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Bucharest, May 25 /Agerpres/ - A cybersecurity law is being considered for approval by the Justice Ministry, a last stage before it is approved by the Supreme Council for National Defence (CSAT) and then the Government, so it can be sent to Parliament for final approval, Communications and Information Society Minister Marius Bostan said on Wednesday.
"We are nearing the end of the approval procedure for the cybersecurity law. Today [Wednesday] I hope we get the final approval needed, from the Justice Ministry, so it can then be approved by the CSAT and by the Government. Afterwards, this very-much needed law will clear Parliament," Bostan told a conference where an activity report of the CERT-RO National Computer Security Incident Response Team was presented.
According to the minister, the law is absolutely necessary, taking into account that the Internet has no frontiers, and cyberattacks have become increasingly more sophisticated. In this context, the agreements and international cooperation are very important, and such cooperation requires very much knowledge.
"We anticipate, based on the existing information, highly complex attacks in the coming period," said Bostan.
In his opinion, the new law will set in place a responsibility framework for all users, so that attacks can be prevented, or have their effects minimised, particularly for state bodies.
"To quote just Article 28: secrecy of correspondence is inviolable! Who must defend that? It is clear that it must be done," Bostan said.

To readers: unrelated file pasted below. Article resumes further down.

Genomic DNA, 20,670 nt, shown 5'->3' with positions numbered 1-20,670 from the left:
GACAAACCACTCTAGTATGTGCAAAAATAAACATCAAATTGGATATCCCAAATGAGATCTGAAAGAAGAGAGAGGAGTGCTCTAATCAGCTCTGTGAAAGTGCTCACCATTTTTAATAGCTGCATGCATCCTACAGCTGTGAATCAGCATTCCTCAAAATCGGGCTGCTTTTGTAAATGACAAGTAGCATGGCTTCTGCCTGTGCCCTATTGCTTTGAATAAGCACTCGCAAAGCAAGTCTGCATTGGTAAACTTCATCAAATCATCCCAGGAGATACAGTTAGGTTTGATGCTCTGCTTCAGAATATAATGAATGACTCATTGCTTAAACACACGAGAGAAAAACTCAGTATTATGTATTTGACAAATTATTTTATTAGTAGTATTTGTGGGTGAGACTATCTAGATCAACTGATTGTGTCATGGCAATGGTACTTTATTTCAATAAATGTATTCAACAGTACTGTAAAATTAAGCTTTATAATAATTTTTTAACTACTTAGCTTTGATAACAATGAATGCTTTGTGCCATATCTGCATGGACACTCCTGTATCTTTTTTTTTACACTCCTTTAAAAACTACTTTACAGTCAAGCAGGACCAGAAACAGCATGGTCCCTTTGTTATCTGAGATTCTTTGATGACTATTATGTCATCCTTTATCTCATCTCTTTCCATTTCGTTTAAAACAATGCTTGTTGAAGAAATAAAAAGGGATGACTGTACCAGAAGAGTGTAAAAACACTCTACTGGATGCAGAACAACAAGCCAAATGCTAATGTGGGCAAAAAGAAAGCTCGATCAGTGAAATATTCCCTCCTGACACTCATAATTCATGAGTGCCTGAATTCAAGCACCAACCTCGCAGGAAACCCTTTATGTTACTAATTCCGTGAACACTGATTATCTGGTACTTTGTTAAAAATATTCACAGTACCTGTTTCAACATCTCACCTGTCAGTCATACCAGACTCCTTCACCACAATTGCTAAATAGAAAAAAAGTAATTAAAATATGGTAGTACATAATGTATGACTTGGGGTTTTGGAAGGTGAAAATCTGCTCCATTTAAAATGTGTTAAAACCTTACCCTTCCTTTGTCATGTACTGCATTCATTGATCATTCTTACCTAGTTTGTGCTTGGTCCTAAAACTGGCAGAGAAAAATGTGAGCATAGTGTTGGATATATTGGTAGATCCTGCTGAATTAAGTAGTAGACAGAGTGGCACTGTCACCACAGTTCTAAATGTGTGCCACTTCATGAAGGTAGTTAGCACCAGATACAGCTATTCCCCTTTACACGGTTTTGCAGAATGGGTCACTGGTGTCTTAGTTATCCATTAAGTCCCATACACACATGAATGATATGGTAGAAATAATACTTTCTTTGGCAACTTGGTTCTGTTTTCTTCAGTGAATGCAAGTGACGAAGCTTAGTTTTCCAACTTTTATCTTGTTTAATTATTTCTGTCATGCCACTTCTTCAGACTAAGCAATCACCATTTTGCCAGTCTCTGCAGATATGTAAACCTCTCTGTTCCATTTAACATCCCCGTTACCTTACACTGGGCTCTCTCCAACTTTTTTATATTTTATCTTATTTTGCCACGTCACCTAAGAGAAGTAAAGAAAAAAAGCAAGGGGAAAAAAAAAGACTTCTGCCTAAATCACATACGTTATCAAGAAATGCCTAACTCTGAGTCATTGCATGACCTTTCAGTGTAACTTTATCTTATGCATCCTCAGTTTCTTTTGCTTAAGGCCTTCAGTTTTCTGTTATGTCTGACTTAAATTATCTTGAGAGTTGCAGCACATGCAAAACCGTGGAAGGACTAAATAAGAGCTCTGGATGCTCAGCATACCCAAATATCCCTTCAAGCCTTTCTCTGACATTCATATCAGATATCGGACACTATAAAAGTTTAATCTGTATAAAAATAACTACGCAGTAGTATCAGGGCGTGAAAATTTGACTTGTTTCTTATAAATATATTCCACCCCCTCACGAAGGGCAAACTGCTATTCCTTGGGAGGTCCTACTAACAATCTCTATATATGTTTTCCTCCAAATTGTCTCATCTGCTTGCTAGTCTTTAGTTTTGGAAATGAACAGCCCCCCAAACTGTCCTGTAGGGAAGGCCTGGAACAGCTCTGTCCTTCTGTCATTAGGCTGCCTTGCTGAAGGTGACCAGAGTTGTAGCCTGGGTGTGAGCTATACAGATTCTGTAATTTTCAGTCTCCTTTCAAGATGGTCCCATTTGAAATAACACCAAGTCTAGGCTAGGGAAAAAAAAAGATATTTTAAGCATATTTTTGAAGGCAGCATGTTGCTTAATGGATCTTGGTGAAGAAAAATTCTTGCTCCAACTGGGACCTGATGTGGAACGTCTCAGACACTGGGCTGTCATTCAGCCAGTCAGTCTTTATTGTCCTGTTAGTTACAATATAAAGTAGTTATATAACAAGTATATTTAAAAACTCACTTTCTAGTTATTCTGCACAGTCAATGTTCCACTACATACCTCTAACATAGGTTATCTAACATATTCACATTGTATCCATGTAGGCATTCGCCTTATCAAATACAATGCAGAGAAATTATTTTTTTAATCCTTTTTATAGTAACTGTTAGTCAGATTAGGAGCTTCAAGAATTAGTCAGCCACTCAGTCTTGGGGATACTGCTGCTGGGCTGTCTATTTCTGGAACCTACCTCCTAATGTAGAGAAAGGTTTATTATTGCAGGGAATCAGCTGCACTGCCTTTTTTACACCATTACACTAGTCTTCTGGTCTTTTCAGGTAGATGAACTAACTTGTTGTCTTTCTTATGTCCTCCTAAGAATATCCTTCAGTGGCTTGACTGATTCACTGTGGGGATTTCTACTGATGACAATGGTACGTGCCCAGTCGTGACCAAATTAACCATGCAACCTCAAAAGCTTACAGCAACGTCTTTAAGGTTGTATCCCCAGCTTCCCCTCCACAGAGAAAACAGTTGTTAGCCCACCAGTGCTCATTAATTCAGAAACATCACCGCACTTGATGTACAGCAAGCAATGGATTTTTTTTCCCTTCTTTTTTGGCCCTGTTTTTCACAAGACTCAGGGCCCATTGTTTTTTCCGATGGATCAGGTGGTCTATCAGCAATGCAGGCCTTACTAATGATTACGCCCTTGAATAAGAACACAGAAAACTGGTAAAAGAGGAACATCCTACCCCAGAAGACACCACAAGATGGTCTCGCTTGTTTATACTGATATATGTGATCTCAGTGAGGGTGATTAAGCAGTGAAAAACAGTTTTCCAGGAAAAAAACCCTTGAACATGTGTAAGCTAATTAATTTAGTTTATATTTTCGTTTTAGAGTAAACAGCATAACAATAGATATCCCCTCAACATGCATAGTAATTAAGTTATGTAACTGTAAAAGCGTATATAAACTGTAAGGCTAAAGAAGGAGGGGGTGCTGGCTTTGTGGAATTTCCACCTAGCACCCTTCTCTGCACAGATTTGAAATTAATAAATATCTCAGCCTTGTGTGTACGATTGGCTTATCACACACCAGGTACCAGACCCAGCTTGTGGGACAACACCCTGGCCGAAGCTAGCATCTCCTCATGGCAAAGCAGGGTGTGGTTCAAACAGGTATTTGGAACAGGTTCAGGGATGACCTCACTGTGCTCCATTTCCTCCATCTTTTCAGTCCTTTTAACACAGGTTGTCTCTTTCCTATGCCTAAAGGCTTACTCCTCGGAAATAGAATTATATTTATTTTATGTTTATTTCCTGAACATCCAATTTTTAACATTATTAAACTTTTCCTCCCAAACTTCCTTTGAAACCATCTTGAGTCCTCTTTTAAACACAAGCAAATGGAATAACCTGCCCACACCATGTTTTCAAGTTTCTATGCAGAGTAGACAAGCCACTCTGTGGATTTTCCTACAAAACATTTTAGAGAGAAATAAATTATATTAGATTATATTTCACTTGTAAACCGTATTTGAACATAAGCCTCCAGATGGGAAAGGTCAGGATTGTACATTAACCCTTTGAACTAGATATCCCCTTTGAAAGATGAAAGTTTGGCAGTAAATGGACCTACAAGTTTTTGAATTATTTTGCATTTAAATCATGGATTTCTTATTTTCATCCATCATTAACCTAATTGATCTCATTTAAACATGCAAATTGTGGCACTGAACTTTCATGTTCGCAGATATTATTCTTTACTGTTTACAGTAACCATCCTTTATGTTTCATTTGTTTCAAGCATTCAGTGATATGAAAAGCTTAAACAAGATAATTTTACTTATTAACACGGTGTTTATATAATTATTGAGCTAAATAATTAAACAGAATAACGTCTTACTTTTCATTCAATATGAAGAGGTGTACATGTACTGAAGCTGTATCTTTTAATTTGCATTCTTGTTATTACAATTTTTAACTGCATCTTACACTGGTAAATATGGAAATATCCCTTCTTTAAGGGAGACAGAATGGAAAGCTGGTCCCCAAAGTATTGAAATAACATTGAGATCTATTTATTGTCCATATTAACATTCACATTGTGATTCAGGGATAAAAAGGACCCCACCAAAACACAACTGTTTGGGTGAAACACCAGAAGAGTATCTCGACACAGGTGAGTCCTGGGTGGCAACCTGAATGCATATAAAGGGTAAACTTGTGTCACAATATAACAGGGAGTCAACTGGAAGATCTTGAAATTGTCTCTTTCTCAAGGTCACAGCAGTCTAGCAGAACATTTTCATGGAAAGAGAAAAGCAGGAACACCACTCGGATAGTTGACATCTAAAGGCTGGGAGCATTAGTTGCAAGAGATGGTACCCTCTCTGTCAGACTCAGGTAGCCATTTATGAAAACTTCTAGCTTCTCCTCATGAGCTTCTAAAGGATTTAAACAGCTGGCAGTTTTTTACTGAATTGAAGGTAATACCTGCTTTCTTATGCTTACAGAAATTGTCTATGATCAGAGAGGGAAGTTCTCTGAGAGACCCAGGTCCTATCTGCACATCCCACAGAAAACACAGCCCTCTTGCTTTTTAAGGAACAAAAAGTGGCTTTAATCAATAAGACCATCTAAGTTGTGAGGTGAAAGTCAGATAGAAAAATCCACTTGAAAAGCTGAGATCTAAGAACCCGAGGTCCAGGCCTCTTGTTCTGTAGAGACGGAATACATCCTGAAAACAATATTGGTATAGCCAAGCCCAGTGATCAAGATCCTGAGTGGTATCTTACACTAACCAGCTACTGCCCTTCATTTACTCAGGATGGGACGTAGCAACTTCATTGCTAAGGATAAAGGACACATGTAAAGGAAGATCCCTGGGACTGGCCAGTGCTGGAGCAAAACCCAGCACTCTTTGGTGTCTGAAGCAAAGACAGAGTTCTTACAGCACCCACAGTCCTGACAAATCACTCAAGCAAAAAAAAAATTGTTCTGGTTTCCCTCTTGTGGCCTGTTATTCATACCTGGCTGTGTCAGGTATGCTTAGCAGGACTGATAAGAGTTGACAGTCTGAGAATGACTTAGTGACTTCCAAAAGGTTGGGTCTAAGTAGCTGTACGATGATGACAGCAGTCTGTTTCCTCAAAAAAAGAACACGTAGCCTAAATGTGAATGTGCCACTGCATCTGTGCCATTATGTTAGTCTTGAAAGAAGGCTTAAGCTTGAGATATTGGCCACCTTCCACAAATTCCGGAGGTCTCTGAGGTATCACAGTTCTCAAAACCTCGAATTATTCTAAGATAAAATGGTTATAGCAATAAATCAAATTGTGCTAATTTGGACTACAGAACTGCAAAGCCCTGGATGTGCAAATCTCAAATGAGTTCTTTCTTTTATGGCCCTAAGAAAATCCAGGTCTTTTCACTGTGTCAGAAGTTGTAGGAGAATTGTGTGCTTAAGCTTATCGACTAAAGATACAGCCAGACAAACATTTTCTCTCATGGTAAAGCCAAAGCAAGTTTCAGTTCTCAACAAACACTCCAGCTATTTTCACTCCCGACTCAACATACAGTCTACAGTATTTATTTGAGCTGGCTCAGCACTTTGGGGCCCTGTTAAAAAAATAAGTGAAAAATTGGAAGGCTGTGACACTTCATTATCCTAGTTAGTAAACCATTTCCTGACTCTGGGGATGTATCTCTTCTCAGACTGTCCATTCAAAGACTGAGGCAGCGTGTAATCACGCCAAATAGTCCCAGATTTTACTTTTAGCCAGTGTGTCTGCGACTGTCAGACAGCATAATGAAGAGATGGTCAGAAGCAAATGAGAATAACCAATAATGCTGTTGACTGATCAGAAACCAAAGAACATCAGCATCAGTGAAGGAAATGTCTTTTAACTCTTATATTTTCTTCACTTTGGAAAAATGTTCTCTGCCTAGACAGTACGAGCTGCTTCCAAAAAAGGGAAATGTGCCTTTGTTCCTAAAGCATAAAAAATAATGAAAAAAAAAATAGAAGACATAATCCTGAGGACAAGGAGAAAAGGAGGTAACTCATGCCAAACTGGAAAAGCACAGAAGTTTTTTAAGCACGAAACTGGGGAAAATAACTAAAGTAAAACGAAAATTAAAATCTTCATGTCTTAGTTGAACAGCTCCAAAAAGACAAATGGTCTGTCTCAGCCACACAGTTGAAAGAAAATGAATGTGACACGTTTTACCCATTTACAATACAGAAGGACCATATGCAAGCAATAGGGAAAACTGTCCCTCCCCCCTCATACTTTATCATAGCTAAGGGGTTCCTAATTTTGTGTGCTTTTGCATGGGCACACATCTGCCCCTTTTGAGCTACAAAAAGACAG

At the end of January, the Communications and Information Society Ministry (MCSI) posted on its website for public debate a new bill on Romania's cybersecurity. The document was drawn up taking into account the criticism levelled by the Constitutional Court of Romania (CCR) under Ruling No 17/2015 on the constitutionality objection over provisions in the law on Romania's cybersecurity.
According to the ministry, the bill would introduce cybersecurity protection measures only for the legal entities mentioned in Article 2 of the bill: "public authorities and bodies, legal entities owning cyber infrastructures supporting public or public-interest services, or services of the information society, which damage can affect national security or bring serious damage to the Romanian state or its citizens; legal entities owning cyber infrastructures for personal data processing; providers of public electronic communications networks and providers of public electronic communications services."
The Constitutional Court of Romania (CCR) announced on January 27, 2015, that the cybersecurity law violates the constitutional provisions on the rule of law and the legality principle, as well as those on personal, family and private life, namely the secrecy of correspondence. The reason mentioned by the CCR is that the national cybersecurity authority should be a civilian organisation in order to guarantee these rights, instead of the National Cybersecurity Centre (CNSC), which already operates within the Romanian Intelligence Service (SRI), using military staff. (RO - author: Ana-Maria Vasile, editor: Mariana Nica; EN - author: Adina Panaitescu, editor; Corneliu-Aurelian Colceriu)
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